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Cockatoos make their nests in hollow logs but we noticed the male hard at work digging a hole under a clump of Lilly Pilly trees. We put down a hollow log for them but they just ignored us. The nest he dug was a hole with a short tunnel leading off to where she laid her eggs. Once there were eggs in the nest, the male became extremely aggressive. You better not get near the nest or he will take chunks of flesh from your foot. It was difficult to take these pictures because I literally had to steal them while running away from the male.  

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We kept a vigil to see how things were progressing. They took turns incubating the eggs and covering the tunnel. After about three weeks, the eggs hatched. Have a careful look at this picture and try to spot the bit of yellow fluff.
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Whenever Mum & Dad Cockatoo leave the nest, we try to get a look but you have to do it while running because Dad Cockatoo is chasing you!
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Second lap running around the Lilly Pilly trees!
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Well, I hope his mother thinks he is pretty and eventually I might think so too but at the moment, both of them just look like pink balls with a bit of yellow fluff.
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They are growing fast and if the Dad allows me, I’ll try to get some more pictures as they grow up and share with you.





Say No More!

8 08 2009

I honestly can’t believe there’s a necessity for this sort of instruction…

But apparently there is.  This is a picture of a plastic bag we received this evening.

OMG!  DUH!

Bartells Plastic Bag 8th Aug 2009





Letter to Pets

29 05 2009

Firstly, a Welcome to the newest member of our family.  Today, Mum got herself a new lifetime friend, she rescued a beautiful grey and white cat from the RSPCA.  The very same one that my dog Dolce came from.

So far, we don’t have a name for him, but Buddy has been a temporary one for the moment, but we’re still brainstorming.  What I will say though is that he’s a lover.  He’s all about purrs, cuddles, headbutts and all manner of smooching.  He’s very much aware of the fact that he’s been saved, and his fortunes have changed, and that he’s in a new home and is very grateful.  As I told Mum this afternoon, she’s lucky I live in Seattle now.  If I lived locally I’d keep him for myself.  He’s beautiful, and has already joined me of his own volition for a nap earlier today.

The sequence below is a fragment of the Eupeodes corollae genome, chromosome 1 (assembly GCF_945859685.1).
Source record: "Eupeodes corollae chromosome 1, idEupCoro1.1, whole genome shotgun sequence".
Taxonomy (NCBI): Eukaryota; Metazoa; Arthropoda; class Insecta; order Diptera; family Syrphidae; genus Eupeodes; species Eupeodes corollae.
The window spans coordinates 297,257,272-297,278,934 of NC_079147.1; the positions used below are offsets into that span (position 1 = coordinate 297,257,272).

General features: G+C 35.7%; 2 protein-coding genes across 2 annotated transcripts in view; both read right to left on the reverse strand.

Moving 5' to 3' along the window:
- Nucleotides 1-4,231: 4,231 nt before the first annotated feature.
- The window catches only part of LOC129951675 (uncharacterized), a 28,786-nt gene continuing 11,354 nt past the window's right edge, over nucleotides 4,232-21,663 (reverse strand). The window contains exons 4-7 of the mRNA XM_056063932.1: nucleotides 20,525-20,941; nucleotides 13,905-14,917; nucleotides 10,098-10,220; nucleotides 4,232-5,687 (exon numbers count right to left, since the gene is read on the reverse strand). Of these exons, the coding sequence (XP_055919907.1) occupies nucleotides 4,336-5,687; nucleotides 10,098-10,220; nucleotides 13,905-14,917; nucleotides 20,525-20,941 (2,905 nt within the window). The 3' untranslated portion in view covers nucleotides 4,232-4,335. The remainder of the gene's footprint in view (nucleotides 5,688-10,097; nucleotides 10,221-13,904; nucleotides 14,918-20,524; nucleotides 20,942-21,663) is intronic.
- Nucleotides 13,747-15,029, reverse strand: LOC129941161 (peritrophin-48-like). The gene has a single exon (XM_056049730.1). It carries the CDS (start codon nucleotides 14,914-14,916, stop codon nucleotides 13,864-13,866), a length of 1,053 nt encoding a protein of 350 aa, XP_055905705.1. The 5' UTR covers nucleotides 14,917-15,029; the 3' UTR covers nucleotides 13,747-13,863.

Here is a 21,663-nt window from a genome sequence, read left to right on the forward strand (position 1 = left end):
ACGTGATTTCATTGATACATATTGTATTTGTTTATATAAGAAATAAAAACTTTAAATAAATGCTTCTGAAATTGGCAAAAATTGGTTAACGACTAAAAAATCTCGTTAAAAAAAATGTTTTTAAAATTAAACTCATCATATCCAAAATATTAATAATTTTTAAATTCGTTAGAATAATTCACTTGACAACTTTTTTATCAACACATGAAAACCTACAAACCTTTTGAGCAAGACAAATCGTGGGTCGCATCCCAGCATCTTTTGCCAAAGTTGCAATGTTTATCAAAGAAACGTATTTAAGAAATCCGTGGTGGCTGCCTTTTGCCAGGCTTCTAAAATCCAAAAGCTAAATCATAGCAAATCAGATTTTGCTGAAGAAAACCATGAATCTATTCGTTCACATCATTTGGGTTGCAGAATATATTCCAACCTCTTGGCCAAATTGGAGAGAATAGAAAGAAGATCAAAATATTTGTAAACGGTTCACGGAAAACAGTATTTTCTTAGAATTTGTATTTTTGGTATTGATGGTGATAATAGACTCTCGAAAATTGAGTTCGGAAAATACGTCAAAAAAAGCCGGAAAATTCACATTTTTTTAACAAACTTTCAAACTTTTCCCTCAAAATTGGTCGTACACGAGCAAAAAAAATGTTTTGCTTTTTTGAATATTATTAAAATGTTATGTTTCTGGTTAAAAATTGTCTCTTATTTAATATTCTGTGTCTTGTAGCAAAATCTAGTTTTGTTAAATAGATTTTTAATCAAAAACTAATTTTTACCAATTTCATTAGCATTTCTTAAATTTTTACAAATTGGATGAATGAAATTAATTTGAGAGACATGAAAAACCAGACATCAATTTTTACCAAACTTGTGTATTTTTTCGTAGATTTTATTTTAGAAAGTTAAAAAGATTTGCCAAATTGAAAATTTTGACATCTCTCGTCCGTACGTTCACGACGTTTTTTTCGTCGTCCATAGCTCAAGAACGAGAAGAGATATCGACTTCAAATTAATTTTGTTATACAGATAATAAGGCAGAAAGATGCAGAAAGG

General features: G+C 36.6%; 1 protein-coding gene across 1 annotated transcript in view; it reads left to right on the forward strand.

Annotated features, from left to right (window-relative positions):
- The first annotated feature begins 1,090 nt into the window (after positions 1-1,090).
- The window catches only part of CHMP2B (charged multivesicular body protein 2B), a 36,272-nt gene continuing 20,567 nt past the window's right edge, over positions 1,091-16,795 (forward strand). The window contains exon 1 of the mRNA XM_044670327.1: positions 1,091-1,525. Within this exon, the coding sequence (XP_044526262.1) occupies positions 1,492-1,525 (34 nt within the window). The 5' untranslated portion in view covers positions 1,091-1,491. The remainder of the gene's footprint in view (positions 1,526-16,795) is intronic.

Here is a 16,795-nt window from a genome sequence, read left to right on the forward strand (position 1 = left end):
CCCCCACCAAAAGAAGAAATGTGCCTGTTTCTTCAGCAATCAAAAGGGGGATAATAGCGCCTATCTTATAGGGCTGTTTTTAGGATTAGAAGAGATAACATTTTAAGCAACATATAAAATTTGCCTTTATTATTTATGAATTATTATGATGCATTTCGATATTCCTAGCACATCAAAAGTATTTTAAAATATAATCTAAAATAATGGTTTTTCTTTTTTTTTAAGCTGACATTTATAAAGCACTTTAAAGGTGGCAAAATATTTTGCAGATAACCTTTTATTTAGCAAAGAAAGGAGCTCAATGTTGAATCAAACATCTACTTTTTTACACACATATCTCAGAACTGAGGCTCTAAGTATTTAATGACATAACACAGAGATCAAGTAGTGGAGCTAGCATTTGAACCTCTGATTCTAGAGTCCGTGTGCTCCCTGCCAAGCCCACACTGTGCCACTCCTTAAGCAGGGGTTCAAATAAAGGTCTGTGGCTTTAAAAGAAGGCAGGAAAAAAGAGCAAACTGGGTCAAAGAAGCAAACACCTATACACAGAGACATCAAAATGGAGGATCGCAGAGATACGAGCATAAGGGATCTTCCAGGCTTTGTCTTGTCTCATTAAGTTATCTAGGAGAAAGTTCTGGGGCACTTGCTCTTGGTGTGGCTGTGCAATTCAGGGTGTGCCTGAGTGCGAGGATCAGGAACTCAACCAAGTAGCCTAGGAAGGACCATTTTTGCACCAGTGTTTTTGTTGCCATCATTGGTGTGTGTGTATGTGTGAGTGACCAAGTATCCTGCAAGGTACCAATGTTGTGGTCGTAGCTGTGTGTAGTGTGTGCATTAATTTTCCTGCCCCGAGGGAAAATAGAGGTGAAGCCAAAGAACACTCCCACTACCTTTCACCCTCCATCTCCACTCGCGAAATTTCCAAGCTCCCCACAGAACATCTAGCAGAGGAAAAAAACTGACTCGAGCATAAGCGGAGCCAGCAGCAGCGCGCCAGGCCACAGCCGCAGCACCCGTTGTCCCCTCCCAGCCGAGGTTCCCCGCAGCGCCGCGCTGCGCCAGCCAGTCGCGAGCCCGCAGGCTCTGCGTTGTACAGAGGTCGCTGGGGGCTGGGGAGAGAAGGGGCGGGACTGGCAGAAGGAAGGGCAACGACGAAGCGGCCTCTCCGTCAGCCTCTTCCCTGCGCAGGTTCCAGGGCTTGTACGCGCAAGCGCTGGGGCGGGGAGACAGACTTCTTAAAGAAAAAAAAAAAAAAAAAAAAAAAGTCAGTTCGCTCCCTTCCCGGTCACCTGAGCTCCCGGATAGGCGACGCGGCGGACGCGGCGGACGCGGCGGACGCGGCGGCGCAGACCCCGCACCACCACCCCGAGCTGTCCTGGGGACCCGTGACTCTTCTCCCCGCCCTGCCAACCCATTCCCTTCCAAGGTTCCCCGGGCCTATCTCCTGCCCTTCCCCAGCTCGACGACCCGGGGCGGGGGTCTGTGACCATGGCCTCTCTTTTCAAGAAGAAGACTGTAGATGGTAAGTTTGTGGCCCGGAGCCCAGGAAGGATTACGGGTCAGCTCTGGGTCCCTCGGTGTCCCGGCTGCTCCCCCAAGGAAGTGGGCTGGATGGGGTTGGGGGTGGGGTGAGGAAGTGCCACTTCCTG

Moving on, but staying on the topic of pets, here’s an email that I thought amusing enough to share.

Enjoy.

Letter to the Pets – To be posted VERY  LOW on the refrigerator door – nose height.

Dear Dogs and  Cats,
The  dishes with the paw print are yours and contain your food. The other  dishes are mine and contain my food. Please note, placing a paw print in  the middle of my plate and food does not stake a claim for it becoming  your food and dish, nor do I find that aesthetically pleasing in the  slightest.
The stairway was not designed by NASCAR and is not  a racetrack.  Beating me to the bottom is  not the object. Tripping me doesn’t help because I fall faster than you  can run.
I cannot buy anything bigger than a king-sized bed. I am very  sorry about this. Do not think I will continue sleeping on the  couch  to ensure your comfort. Dogs and cats can actually curl up in a ball when  they sleep. It is not necessary to sleep perpendicular to each other  stretched out to the fullest extent possible. I also know that sticking  tails straight out and having tongues hanging out the other end to  maximize space is nothing but sarcasm.
For the last time, there is  not a secret exit from the bathroom. If by some miracle I beat you there  and manage to get the door shut, it is not necessary to claw, whine, meow,  try to turn the knob or get your paw under the edge and try to pull the  door open. I must exit through the same door I entered. Also, I have been  using the bathroom for years — canine or feline attendance is not  required.
The proper order is kiss me, then go smell the  other dog or cat’s butt. I cannot stress this enough!
To pacify  you, my dear pets, I have posted the following message on our front  door:
To All Non-Pet Owners  Who Visit & Like to Complain About Our Pets:  
1. They live here. You don’t.
2. If you don’t want their hair  on your clothes, stay off the furniture. (That’s why they call it  "fur"niture.)
3. I like my pets a lot better than I like most people .
4. To you, it’s an animal. To me, he/she is an adopted son/daughter  who is short, hairy, walks on all fours and doesn’t speak  clearly.
Remember:  Dogs and cats are better than kids because they:
1. Eat less
2.  Don’t ask for money all the time
3 Are easier to  train ( except Terriers and Shih-Tzus)
4.  Normally come when called
5. Never ask to drive the car
6. Don’t  hang out with drug-using friends
7. Don’t smoke or drink
8. Don’t  have to buy the latest fashions
9. Don’t want to wear your clothes  
10. Don’t need a ga-zillion dollars for college, and…
11. If they  get pregnant, you can sell their children.